DETROIT – Detroit Red Wings coach Mike Babcock didn’t view Justin Abdelkader’s hit on Anaheim defenseman Toni Lydman as illegal.
The league felt otherwise.
Abdelkader, who was given a five-minute major for charging and assessed a game misconduct for the hit that occurred with five minutes left in Game 2 on Saturday, was suspended for two games by the league.
Former Wing Brendan Shanahan is in charge of player safety for the league.
“To me, I watched the hit again and, holy mackerel,” Babcock said before knowing the outcome of Abdelkader’s hearing. “I don’t know what you’re going to be suspended for, but that’s me. You turn the video and pretend that there was contact to the head maybe you can find something, but a guy is gliding, goes through a guy, I don’t know.”
Abdelkader’s hearing lasted 45 minutes with the league.
“None. None,” Babcock said if Abdelkader had any contact with Lydman’s head. “I think it was shoulder to shoulder, bent knees going into a guy and exploding through him. Should be guy saw you coming (and braces) in time. I think if you turn the video and you look at it from (another) angle coming in and you don’t see what is actually happening you can think that, but I don’t see that at all.
“But if I’m coaching them I can find a way to see it different or playing for them,” Babcock continued. “I know we have to protect the athletes, but I also know it’s a physical game. I thought it was pretty good contact.”
Abdelkader did not meet with the media after the game or Sunday.
“It’s a hard thing to talk about when it’s your own teammate,” forward Daniel Cleary said. “Certainly Abby has no history of this. He’s not a guy that targets people. It was a hard hit.
“I think players are a lot more aware (of headshots),” Cleary added. “We’ve all seen the head shots through the last couple of years and especially since Shanny’s come out with his videos and what he deems legal versus illegal. The onus has to fall on the player that’s given the hit and also, you have to protect yourself out there. You have to be aware at all times and sometimes, you can’t. Toni last night didn’t see Abby. I think he came from his blind side maybe. We all agree that we don’t want anyone to get hurt out there, but it’s a fast game and decisions come very quickly.”
With the loss of Abdelkader the Wings have a major problem with their forward units.
“It definitely would be a big loss for us,” goalie Jimmy Howard said. “He’s one of the forwards that uses his speed, gets in on the forecheck and gets in there and bangs for us. He’s not afraid to go to the dirty areas in front of the net and create havoc. So it would definitely be a loss for us.”
When he left the game Saturday, Babcock tried playing Damien Brunner, Gustav Nyquist and Joakim Andersson on the top line with Henrik Zetterberg and Pavel Datsyuk.
“He’s a physical guy and he creates a lot of space and time and me and (Pavel Datsyuk),” said Zetterberg, who added that he fully expected Abdelkader not to be suspended. “He works really hard on the forecheck and gives us the puck and after that he goes to the front of the net and screens the goalie and is there for rebounds. I enjoy playing with him and look forward to playing with him tomorrow.”
They could also move Johan Franzen up front, but that’s not Babcock’s top choice.
“Then we’re kind of a one line team,” Babcock said Saturday. “When you’re really deep and you lose people it’s no big deal. When you’re like us and not as deep it’s a hard thing to deal with.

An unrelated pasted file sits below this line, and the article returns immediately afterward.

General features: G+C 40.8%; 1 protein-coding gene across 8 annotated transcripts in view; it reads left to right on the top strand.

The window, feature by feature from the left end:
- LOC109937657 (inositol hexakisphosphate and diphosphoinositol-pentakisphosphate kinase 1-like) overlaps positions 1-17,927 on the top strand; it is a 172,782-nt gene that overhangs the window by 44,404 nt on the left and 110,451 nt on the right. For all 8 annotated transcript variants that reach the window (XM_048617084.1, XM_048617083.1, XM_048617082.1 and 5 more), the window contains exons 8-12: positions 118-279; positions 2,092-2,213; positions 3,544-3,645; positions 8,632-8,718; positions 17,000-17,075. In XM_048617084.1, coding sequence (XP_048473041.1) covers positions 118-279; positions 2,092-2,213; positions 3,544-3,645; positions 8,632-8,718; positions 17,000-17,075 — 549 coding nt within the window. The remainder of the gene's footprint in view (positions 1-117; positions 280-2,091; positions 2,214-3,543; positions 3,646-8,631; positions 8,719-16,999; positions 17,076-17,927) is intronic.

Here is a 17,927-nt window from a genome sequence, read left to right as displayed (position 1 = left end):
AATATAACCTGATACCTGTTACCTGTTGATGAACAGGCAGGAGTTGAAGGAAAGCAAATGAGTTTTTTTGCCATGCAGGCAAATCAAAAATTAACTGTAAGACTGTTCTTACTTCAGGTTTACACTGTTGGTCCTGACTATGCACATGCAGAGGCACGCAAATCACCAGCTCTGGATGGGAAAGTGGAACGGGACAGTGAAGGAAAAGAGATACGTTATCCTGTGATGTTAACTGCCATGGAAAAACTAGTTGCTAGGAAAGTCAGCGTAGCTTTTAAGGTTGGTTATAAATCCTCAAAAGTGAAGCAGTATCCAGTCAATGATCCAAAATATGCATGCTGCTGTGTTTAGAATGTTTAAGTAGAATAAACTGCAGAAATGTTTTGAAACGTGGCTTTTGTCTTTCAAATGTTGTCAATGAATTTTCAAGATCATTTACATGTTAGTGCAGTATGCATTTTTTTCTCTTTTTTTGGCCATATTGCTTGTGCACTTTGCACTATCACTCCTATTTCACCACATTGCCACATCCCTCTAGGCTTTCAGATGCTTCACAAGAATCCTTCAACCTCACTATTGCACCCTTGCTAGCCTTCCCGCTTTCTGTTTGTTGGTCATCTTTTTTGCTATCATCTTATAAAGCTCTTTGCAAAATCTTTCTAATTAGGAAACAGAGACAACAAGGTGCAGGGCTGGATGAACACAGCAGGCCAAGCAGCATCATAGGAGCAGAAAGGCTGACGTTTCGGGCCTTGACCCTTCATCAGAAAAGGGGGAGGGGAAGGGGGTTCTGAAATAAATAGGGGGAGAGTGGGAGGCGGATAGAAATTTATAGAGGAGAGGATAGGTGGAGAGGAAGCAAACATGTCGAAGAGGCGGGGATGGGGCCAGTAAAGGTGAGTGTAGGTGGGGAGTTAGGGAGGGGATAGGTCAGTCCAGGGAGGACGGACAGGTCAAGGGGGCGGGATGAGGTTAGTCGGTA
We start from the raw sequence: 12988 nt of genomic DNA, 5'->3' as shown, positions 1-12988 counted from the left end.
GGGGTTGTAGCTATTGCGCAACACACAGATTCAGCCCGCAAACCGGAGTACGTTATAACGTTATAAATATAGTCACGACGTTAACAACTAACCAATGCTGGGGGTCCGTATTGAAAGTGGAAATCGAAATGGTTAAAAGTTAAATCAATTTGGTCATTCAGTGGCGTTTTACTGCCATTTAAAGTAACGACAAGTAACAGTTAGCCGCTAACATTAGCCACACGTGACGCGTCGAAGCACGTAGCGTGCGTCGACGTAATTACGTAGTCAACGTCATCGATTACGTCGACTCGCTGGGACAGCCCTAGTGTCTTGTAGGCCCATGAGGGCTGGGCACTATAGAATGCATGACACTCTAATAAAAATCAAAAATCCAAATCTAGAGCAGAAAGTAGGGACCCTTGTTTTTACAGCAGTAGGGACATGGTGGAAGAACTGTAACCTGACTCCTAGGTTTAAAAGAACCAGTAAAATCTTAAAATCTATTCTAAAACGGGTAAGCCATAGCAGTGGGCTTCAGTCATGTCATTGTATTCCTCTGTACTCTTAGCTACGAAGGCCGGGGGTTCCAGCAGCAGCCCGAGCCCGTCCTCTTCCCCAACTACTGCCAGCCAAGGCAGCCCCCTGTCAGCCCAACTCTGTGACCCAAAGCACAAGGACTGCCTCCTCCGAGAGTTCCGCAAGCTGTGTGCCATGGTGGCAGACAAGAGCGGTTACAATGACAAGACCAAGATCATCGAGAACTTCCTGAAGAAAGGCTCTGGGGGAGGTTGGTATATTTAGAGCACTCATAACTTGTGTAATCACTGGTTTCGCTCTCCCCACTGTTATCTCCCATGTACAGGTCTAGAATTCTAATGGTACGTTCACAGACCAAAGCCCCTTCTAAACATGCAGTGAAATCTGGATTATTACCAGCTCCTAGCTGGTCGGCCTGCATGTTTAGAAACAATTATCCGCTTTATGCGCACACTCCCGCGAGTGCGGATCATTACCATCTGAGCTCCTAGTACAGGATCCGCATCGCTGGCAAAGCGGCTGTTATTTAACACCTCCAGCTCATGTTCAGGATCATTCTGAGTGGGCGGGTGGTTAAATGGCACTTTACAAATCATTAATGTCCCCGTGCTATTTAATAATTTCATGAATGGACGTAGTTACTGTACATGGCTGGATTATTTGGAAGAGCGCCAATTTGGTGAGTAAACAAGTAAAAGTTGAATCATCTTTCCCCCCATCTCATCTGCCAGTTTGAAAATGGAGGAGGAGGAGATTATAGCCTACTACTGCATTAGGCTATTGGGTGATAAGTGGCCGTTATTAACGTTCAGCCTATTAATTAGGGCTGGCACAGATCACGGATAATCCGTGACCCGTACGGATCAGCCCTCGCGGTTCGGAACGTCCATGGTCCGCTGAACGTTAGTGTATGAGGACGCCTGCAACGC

“It’s not as good,” added Babcock on Saturday. “We don’t have anyone with weight to play there. That’s the bottom line.”
Detroit’s other options would be to breakup Zetterberg and Datsyuk or added Mikael Samuelsson or Todd Bertuzzi, who was a healthy scratch after playing in Game 2, to the line.
“I don’t know what I’m doing,” Babcock said. “I put 23 guys on the sheet and told them all to get ready to play and I’ll decide (Monday). It just bides me some time.”
Defenseman Niklas Kronwall, who’s known for his bone-crushing hits on the ice, hasn’t changed how he delivers checks in the open ice since the league began cracking down on head shots.
“Maybe I hit more with my shoulder blade really than maybe I did in the past,” Kronwall said. “Other than that, I don’t think I’ve tried to change too much. You always try to hit the guy square. If you don’t, you get in trouble. I thought the hit (Saturday), I haven’t seen enough replays as far as the charging aspect of it, but just seeing the brief replay looked like a shoulder to shoulder to me.”
Anaheim coach Bruce Boudreau updated Lydman’s condition.
“He’s got a stiff neck and bright lights are bugging him, so I don’t know when that’s not going to be there,” Boudreau said. “So if we’re going minute-by-minute and day-by-day (Monday) is very questionable for him.
“I think it’s a big loss,” Boudreau added. “I mean, he’s played very valuable minutes down the stretch and he’s played in big playoff games in the past whether it was with Anaheim, whether it was with Buffalo, whomever. He doesn’t rattle easily. He’s one of those guys that you don’t see a lot of flash from, but at the end of the day he doesn’t make a lot of mistakes. He’s a very strong individual. We’re hoping that he comes back from this pretty soon. We can use him all of the time.”
Abdelkader is the third Wing to get suspended under Shanahan’s watch.
Defenseman Kyle Quincey was suspended one game last season for a charging incident on Florida’s Tomas Kopecky where he left his feet on the play.
In 2011, defenseman Brendan Smith was suspended eight games, three of which were in the final three games of the preseason, for a check to the head of Chicago’s Ben Smith.